The $100 Million Fraud Started By A Teenager
When most imagine a stock market scammer, they usually picture a middle aged man who wears an expensive business suit. But, not all stock market scammers fit that profile.
The very fact that securities fraud has an image may make it easier for those who do not fit the stereotype to pull off scams. Perhaps it made it easier for a teenager to scam investors out of $100 million.
That’s right; Barry Minkow was just 15 years old when he started the company that grew from legitimate to massive fraud.
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When Barry Minkow was just a high schooler he began a company called ZZZZ Best, a legitimate carpet cleaning company. Initially, Barry hired a few friends to help him sell the carpet cleaning jobs, relying on his mom to give him a ride to work as he did not yet have his driver’s license.
Though Barry was able to attract customers, he found it difficult to keep up with his business expenses, and also found that banks were unwilling to do business with a minor. In order to meet his payroll and build his business Barry took to theft, fraud and loan sharks.
The theft reportedly included stealing his grandmother's jewelry, stealing and forging checks and money orders, kiting checks, and other illicit funding tactics.
With the help of an associate named Tom Padgett, Barry purportedly entered into the business of insurance restoration. Using Padgett’s insurance claims adjusting business as a front, Minkow forged numerous documents which made it appear as if ZZZZ Best had several legitimate insurance restoration projects underway.
Using the services of a company they founded called Interstate Appraisal Services, Minkow and Padgett verified the details of their phony restoration projects for banks, allowing them to collect millions of dollars in financing. Before long, ZZZZ Best had spread across California.
What made this scam different from many Ponzi schemes was that Minkow’s company, ZZZZ Best, was actually a functioning company which provided a real service to its clients. But as the fraud grew, the carpet business became a small part of the revenue stream. By the time the company did an IPO in 1986, its filings disclosed that 86 percent of its revenue came from the insurance business.
The ZZZZ Best IPO
After receiving several rounds of financing, some of which from people reportedly ties to organized crime, Minkow decided to take the company public on the NASDAQ. The accountant who audited the company before its IPO failed to thoroughly check the books of the insurance restoration portion of the business, and reportedly never even went to visit the site in person.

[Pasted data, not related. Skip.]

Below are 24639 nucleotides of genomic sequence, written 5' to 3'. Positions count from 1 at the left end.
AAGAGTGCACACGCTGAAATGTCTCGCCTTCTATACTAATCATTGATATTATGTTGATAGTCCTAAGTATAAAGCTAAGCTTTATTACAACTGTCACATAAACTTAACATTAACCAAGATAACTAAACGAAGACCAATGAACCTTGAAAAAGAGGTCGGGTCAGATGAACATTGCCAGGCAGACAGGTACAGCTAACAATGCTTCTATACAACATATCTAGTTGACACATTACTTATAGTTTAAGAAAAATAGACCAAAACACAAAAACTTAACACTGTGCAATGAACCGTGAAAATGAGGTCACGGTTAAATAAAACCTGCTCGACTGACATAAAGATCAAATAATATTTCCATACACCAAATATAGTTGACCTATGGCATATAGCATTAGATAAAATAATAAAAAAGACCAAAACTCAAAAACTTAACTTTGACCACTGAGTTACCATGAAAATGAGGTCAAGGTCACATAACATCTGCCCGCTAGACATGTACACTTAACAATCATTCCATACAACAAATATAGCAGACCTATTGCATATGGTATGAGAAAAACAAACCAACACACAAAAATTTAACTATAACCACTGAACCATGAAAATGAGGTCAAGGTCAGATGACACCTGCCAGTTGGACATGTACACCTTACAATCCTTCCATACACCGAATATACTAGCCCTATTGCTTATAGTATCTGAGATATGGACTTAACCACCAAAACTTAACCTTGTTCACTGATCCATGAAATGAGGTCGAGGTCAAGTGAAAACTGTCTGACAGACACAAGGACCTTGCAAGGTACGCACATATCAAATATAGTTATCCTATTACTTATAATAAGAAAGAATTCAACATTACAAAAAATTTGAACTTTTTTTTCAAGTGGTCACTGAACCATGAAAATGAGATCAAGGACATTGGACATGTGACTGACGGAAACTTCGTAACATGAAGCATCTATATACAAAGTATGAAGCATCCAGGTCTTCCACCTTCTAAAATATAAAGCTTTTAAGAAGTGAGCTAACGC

Through a series of additional fraudulent activities, including borrowing office space in order to convince auditors that Interstate Appraisal Services was a real going concern, Minkow was able to take ZZZZ Best company public.
The IPO sold out, raising $13 million, and Mikow was a multi-millionaire (on paper at least). At 21, he was then the youngest person to take a company public. The downfall of ZZZZ Best came as a result of an investigation conducted by the Los Angeles Times. Several years before the IPO, Minkow apparently had committed a series of credit card frauds by using cards of some of his former clients illegally.
One of those clients, a woman to whom Minkow reportedly owed several hundred dollars, contacted him repeatedly for repayment. When Barry did not reply, the lady contacted the L.A. Times, which subsequently ran a story about how Minkow had committed at least $72,000 in credit card fraud in the mid-eighties.
Within days his entire scam came crashing down around him, and his $100 million company became the definition of securities fraud.
Sadly, his fraudulent ways didn't stop. Since his release from prison, he has been convicted of two more frauds. The most recent involved defrauding the parishioners of a church he pastored.
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